The UU in the i2cdetect output shows that the RTC has been claimed by the kernel and as such is unavailable to do anything else with.

There is nothing useful you can to with a RTC directly from Node-RED really.

Everything else on that board is controlled via the SPI bus.


To get started with I2C in Node-Red I would like to do something very simple like a switch.

I got the following !@C switch. I can see it with the SCAN node.

SparkFun Qwiic Button - Green LED

Just need assistance with get this to work. Once I got this worked I can add more advanced devices.

I have five PI-Plates running with all functions available on all boards.

So have you looked at this node ?

I don’t want to sound patronising but obviously I don’t know what your knowledge level is :wink:

But i2c is basically a wiring standard rather than a communication protocol.

So while many devices can communicate over the i2c bus they require their own specific drivers in order to send and receive the correct information.

It looks like there is Python software you need to install and use, which is designed to communicate with all of the iplate devices.

If you install this and get it working correctly, then you can install the node-red-contrib-pi-plates nodes.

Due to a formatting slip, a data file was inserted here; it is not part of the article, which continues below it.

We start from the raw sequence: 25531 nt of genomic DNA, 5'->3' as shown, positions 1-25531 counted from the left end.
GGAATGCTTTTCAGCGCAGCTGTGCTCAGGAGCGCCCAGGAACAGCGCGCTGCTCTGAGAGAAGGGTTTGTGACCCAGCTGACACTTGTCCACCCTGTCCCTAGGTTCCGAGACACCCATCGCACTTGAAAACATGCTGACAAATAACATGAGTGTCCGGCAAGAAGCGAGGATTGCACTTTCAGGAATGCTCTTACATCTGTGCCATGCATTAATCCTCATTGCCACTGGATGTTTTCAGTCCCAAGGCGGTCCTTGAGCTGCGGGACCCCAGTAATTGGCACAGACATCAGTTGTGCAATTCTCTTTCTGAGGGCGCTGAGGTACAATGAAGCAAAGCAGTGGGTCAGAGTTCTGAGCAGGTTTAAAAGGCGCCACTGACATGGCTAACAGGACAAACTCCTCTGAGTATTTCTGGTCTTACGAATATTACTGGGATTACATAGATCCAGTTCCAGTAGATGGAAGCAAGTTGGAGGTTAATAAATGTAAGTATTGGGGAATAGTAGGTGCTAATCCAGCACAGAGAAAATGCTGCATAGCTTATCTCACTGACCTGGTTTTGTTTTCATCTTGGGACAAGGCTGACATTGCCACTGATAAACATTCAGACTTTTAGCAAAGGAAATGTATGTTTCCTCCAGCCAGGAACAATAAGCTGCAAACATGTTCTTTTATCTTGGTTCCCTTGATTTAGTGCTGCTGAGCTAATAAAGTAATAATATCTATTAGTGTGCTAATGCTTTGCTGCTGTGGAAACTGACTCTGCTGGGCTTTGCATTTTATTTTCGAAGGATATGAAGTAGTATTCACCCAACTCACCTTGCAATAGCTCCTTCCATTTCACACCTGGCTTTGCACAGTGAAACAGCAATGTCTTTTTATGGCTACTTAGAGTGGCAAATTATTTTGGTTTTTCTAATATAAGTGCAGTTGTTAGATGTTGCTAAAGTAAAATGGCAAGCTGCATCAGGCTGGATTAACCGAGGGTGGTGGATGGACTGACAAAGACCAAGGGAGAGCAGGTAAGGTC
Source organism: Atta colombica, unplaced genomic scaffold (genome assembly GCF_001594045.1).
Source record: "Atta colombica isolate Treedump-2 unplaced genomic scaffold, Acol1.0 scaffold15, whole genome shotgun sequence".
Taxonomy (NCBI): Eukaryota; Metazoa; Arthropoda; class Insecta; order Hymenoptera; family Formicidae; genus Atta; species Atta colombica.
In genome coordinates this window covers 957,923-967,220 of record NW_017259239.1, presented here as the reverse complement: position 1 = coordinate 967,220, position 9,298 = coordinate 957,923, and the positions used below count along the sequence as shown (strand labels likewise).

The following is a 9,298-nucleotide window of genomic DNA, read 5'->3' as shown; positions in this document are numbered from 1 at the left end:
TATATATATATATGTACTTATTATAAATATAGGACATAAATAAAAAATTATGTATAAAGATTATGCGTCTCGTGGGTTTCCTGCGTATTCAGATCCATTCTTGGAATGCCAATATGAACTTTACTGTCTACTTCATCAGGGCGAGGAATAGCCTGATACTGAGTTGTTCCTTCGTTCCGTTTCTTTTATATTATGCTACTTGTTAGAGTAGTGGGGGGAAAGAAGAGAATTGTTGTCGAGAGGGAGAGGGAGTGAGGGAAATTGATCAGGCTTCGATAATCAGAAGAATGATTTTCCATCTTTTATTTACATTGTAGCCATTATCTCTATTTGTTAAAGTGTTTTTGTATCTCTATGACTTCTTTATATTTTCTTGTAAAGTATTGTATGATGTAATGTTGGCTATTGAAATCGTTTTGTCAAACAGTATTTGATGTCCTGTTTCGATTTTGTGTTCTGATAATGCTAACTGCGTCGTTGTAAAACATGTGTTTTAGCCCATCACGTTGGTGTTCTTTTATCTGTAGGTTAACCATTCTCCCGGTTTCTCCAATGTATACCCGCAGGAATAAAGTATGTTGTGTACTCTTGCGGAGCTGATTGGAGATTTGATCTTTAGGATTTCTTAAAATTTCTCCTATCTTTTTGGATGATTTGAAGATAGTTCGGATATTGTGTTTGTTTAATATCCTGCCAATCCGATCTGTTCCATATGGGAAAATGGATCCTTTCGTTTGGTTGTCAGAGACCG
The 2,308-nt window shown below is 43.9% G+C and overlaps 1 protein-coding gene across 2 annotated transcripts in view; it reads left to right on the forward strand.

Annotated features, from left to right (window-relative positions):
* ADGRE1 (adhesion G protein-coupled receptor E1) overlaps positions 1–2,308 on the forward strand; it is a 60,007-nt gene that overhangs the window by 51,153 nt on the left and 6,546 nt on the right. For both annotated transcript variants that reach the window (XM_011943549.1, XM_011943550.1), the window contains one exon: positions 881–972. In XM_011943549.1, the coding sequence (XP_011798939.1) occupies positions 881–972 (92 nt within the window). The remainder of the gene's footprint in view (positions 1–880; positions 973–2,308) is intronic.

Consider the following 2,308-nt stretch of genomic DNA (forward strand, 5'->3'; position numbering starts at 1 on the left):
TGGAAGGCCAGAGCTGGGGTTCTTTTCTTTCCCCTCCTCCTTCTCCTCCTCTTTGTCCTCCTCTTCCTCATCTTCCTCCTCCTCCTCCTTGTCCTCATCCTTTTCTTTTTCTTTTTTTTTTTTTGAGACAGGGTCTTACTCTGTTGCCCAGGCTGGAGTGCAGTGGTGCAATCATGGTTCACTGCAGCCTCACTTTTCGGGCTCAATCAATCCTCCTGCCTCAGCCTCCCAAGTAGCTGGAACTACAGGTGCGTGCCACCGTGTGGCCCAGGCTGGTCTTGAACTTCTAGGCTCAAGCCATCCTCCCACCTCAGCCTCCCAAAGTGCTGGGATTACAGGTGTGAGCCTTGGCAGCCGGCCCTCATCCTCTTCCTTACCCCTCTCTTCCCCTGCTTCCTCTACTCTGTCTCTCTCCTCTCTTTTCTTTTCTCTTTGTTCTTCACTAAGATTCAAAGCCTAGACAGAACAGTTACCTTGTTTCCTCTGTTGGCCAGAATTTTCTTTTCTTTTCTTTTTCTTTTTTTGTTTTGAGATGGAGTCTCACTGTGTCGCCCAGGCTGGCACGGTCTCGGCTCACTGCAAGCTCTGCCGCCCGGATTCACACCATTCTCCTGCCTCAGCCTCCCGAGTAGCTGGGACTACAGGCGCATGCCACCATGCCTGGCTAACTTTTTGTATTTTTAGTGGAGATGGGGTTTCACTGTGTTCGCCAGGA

This should allow you to get information to and from the pi-plate devices, but as described in the node info, these make use of underling Python code.

So in short to use the pi-plate kit you do not need to worry about i2c ! (unless you have the skills to write your own drivers for each device)

Hi, very much appreciate the assistance.

My skill level is very, very novice. Here is a summary of what I have accomplished so far:

  • RPI 4 B is running Bullseye without issues.
  • Have the following Pi-Plates installed in a stack: (1) DAQCplate, (2) RELAYplate, (1) POWERplate
  • All Pi-Plates are functioning very, very well. Very nice nice boards.
  • Have created a Node-Red Dashboard (2nd photo) and tested I/O functions, they work great!

I want is use I2C for additional sensors. The Node-red-contrib-i2c scan function correctly identifies all I2C boards I have in the chain.

I am not sure how to send commands and receive data using the Node-Red Node-red-contrib-i2c.

Just need a working example to move forward. Do I use Pyton in the nodes, or Java?


Here is an updated dashboard and the !2C scan in the debug.

OK looks like you are making progress :wink:

To use i2c sensors with Node-red, other than the ones covered by the pi-plate nodes, you would need to check if there are nodes for the sensors you want to use.
As I mentioned each sensor has its own protocols, if there isn't a node for the sensor then you would need to create your own (not really a beginner task!)

If there are Python drivers etc then you may be able to interact with them via an exec node, or even modify the Python to send values via MQTT. (again this may not be easy)

I would have a think about what types of sensor you need and then look to see what nodes are available.

A few examples